Ever wonder what happened to all those old, boxy desktop computers, or the big grey cell phones with telescoping antennae? UT Recycling offers a way for faculty and staff to recycle everyday office e-waste such as small batteries, printer cartridges, and broken or outdated electronics.
Posts By: Charles Primm
Looking for tips to help you adopt more sustainable practices at home and work? Facilities Services is hosting a campus workshop, “Facilities Fundamentals: Everyday Sustainability for Home & Work,” from 11:30 a.m. to 12:30 p.m. Tuesday, April 21, at the International House Great Room. The event is open to the public.
A two-year City of Knoxville project to reconstruct the Cumberland Avenue corridor through campus is underway. Motorists should anticipate closed lanes from West Volunteer Boulevard to Twenty-First Street to allow for a one-block tapering of traffic.
The Haslam College of Business will host business analytics authorities from across the country to its semi-annual Business Analytics Forum April 20–21 in the Carolyn P. Brown Memorial University Center, 1502 West Cumberland Avenue.
Mike Coggin, chief accounting officer of LifePoint Hospitals Inc., and a 1991 and 1992 graduate of UT’s Haslam College of Business, returned to campus Tuesday to talk with students and receive an Accomplished Alumnus Award.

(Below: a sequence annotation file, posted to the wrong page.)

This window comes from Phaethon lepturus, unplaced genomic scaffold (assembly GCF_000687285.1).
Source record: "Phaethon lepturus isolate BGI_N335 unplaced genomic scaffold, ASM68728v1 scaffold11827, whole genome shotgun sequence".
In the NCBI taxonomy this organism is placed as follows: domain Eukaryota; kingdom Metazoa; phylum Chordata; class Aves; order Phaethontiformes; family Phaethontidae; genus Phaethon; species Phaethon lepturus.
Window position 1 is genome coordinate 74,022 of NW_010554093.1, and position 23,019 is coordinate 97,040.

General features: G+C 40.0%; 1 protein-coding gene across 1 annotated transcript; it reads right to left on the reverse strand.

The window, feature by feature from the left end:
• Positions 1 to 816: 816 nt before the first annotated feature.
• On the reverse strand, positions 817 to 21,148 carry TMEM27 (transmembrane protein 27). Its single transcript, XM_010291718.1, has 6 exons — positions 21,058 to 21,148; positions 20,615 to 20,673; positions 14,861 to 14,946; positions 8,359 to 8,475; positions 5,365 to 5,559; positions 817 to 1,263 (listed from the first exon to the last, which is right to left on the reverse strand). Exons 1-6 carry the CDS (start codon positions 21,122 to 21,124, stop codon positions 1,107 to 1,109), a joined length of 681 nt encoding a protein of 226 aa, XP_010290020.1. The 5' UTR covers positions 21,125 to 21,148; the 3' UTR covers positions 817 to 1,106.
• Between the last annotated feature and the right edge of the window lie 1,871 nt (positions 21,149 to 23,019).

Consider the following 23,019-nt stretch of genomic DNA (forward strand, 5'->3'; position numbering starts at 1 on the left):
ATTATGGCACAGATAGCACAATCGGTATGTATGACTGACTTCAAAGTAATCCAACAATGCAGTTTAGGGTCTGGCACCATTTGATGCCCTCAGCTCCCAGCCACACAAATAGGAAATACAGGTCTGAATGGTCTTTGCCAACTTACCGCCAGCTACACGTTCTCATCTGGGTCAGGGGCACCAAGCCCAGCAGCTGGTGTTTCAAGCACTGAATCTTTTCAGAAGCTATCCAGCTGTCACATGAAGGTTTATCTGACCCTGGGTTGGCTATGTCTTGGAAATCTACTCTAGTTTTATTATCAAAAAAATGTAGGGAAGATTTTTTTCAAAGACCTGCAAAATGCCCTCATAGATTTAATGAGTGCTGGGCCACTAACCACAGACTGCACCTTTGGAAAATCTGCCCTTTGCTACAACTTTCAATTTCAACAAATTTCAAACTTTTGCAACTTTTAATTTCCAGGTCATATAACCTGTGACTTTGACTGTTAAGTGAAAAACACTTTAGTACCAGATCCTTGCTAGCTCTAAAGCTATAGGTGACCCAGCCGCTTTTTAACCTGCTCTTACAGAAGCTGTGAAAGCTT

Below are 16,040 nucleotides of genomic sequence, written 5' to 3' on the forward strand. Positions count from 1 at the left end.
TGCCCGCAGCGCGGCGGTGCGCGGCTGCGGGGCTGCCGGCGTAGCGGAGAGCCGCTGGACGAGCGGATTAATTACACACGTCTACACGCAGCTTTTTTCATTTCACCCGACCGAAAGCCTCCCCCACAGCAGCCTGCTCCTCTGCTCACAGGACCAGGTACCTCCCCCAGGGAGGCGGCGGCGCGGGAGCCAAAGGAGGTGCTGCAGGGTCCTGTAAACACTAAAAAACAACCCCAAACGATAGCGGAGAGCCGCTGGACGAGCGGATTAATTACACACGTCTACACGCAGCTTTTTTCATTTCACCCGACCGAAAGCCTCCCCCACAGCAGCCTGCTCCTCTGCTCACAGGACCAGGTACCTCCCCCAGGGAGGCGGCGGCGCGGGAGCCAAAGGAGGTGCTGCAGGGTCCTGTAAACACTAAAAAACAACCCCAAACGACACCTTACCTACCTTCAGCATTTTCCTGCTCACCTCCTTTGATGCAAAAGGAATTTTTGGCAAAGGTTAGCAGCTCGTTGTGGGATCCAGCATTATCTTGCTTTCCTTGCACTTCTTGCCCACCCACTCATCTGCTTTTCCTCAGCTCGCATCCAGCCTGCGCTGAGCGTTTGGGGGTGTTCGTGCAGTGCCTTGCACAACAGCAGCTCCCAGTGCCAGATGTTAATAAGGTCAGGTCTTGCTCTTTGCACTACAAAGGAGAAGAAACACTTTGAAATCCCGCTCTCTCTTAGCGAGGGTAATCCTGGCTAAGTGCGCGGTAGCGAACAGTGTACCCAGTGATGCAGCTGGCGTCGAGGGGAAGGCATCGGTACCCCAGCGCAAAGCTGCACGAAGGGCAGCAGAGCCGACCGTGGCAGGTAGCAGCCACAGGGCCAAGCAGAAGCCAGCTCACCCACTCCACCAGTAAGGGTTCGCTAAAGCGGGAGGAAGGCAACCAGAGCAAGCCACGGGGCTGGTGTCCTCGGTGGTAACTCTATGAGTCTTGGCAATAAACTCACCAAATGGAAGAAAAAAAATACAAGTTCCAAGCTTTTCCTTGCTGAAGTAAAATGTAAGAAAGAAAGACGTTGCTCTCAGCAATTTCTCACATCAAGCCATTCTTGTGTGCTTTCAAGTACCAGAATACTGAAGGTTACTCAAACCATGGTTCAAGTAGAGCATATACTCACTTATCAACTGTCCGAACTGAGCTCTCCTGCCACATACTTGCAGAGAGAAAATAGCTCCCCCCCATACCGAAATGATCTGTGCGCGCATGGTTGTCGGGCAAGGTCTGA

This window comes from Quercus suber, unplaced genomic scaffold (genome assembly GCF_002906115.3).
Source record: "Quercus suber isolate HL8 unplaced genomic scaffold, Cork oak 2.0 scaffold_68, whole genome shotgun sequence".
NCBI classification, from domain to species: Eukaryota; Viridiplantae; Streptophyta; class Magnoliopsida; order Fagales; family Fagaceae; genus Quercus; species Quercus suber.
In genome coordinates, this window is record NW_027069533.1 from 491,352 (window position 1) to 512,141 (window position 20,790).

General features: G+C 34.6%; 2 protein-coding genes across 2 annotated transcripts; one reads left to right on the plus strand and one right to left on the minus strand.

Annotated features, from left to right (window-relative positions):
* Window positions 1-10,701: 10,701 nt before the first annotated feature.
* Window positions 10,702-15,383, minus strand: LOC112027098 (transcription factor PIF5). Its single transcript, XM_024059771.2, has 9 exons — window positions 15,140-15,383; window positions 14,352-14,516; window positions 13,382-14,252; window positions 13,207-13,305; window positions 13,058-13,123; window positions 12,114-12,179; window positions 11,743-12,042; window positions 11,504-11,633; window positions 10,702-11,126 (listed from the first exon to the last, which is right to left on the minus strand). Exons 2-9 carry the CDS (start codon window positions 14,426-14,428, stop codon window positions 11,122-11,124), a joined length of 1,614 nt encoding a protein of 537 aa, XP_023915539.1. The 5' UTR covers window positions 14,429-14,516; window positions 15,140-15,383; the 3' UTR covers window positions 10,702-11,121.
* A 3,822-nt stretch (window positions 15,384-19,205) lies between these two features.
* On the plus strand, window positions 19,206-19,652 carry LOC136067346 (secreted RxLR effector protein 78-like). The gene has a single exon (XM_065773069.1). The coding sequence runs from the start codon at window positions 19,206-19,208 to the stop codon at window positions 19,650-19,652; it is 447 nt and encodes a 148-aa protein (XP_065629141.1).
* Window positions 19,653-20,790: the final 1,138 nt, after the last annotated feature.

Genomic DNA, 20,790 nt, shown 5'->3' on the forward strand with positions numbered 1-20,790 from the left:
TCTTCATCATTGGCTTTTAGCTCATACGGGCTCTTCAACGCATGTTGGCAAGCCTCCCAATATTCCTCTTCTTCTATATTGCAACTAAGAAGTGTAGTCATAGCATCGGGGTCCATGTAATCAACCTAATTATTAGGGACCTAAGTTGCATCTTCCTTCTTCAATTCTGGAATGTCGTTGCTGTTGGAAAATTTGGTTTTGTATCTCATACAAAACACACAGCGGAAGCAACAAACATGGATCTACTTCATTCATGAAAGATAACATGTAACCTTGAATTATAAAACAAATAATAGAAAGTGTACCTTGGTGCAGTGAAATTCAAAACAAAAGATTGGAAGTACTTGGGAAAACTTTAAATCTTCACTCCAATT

R. J. Vogt, a Haslam Scholar and senior in the College Scholars program, has won a Princeton in Asia fellowship that will allow him to spend at least a year working at a bilingual newspaper in the country of Myanmar. Vogt, of Nashville will leave in August to work at the Myanmar Times, a weekly newspaper that is transitioning to a daily. He’ll be living in Yangon, the city formerly known as Rangoon.
Employees of the Knoxville campus have improved their overall views about UT’s compensation and benefits, the competency of supervisors, and confidence in senior leadership. These are just some of the broad improvements in the 2014 Employee Engagement Survey results for the Knoxville campus.
Two administrators from Cleveland and Nashville, respectively, are the latest recipients of UT awards that recognize outstanding education leaders in the state.
UT Libraries and the College of Agricultural Sciences and Natural Resources will host a Big Orange STEM Symposium for Tennessee high school and first-year college students on Saturday, April 18.
The dangers, intrigue and violence of medieval and early modern warfare and statecraft will be the focus of the twelfth annual Marco Symposium at UT from April 9 to 11.